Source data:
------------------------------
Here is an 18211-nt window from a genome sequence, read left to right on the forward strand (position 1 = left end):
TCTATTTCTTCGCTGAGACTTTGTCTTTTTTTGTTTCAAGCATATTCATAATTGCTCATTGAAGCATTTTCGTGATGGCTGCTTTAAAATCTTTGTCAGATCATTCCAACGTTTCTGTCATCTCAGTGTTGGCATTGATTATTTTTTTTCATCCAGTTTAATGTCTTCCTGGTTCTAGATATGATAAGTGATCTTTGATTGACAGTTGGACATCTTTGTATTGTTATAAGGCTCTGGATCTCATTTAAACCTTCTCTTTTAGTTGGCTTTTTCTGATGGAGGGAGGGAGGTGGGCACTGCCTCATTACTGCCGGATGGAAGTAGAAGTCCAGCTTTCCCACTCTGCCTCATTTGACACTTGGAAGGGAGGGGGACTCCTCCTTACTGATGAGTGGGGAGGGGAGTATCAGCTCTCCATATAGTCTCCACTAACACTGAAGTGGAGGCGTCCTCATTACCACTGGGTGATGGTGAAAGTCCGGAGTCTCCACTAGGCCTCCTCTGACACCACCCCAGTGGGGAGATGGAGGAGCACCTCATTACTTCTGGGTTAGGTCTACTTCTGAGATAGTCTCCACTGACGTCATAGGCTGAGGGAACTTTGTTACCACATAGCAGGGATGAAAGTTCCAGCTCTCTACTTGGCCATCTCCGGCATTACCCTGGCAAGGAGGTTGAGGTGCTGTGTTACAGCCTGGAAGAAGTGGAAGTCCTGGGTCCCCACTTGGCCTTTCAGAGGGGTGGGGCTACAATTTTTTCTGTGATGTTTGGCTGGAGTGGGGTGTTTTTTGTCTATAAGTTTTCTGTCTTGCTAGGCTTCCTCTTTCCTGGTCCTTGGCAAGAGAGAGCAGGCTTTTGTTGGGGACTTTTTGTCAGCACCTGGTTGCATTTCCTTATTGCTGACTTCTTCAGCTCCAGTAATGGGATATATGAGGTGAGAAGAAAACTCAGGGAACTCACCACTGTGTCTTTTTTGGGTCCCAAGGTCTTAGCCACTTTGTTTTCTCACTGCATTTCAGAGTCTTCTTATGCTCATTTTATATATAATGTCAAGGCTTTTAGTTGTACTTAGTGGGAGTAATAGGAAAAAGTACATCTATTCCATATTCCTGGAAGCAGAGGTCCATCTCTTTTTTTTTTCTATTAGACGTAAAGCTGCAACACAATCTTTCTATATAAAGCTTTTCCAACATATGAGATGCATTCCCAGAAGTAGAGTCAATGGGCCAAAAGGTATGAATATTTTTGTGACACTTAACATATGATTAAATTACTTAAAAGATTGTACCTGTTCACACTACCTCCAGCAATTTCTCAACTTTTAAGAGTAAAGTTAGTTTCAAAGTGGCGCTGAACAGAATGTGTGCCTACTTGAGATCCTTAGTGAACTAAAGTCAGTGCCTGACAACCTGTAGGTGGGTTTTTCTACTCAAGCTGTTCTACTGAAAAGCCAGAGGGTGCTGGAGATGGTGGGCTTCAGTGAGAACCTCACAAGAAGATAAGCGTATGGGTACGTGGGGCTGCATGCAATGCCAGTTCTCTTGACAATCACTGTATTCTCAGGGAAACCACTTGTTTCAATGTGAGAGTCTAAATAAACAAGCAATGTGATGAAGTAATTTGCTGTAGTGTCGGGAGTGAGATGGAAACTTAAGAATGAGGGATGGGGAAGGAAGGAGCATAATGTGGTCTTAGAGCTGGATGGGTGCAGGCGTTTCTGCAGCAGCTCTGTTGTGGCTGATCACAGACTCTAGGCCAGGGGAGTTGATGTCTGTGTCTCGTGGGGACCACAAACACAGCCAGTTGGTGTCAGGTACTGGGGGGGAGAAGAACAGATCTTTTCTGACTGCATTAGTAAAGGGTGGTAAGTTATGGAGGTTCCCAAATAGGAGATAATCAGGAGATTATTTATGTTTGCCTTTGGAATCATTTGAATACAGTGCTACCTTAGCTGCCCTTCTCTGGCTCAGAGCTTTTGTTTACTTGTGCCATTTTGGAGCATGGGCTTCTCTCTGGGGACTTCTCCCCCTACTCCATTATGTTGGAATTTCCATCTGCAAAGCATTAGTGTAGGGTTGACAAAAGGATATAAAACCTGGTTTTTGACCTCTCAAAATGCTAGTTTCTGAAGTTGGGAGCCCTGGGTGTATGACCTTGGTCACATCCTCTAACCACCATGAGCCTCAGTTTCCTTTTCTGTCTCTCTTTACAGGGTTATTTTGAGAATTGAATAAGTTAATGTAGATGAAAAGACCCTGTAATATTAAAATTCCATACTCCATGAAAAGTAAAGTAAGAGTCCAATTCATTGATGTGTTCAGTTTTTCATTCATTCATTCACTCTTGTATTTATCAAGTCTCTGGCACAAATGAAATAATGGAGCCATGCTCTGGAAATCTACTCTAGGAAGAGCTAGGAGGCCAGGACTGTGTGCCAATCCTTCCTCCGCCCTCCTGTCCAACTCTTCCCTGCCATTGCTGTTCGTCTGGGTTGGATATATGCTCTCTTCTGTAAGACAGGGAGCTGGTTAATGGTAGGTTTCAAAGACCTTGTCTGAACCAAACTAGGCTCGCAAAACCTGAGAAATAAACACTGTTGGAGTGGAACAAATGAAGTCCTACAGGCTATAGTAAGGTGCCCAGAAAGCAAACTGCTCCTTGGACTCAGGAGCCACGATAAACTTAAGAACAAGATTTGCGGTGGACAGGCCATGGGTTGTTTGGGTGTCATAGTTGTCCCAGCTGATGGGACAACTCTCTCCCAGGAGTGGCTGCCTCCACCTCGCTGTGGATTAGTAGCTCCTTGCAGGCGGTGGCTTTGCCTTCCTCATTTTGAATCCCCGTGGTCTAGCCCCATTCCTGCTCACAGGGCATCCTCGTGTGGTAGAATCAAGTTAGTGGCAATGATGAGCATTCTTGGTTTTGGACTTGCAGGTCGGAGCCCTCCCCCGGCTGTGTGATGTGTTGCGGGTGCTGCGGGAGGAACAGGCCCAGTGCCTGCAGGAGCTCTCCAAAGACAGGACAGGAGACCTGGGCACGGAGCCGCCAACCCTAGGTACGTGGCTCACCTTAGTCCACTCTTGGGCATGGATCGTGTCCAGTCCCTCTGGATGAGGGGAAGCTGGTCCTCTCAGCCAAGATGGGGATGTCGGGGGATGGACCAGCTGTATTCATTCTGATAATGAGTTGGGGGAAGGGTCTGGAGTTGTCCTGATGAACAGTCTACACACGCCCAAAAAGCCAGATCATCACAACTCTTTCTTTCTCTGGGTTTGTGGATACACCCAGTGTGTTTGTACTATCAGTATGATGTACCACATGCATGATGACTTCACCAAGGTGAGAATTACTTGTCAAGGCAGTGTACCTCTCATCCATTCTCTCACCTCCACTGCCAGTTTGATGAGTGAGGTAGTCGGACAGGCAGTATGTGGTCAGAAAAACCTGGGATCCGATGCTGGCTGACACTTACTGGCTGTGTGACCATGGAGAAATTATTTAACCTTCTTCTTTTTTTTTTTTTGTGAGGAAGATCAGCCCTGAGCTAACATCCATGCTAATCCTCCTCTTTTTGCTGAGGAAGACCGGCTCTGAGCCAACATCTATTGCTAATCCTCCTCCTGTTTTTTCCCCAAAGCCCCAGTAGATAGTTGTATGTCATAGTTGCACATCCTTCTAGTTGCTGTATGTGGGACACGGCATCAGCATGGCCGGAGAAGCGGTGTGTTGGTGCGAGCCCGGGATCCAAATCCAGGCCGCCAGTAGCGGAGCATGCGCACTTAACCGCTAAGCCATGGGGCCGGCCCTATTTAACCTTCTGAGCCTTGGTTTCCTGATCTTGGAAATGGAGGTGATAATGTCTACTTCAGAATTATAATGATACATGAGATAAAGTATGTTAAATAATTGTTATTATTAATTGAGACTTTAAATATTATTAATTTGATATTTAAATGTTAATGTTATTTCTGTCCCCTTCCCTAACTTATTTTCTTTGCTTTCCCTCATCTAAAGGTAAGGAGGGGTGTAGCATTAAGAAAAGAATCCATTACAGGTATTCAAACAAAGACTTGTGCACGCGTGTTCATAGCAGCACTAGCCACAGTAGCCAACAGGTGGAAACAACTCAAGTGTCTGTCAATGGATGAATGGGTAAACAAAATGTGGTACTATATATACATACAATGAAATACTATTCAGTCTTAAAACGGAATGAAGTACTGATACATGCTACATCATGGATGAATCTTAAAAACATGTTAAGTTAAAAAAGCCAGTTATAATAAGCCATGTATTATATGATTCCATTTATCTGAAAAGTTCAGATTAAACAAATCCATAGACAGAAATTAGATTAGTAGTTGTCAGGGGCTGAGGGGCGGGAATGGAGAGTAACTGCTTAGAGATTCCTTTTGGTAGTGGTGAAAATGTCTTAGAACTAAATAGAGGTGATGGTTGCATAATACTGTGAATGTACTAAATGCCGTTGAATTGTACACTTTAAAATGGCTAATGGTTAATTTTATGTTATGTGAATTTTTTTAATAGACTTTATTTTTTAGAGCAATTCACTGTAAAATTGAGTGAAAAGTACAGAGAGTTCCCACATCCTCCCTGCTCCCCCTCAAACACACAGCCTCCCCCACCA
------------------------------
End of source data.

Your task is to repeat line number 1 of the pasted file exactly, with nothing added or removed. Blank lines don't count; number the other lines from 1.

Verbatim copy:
Here is an 18211-nt window from a genome sequence, read left to right on the forward strand (position 1 = left end):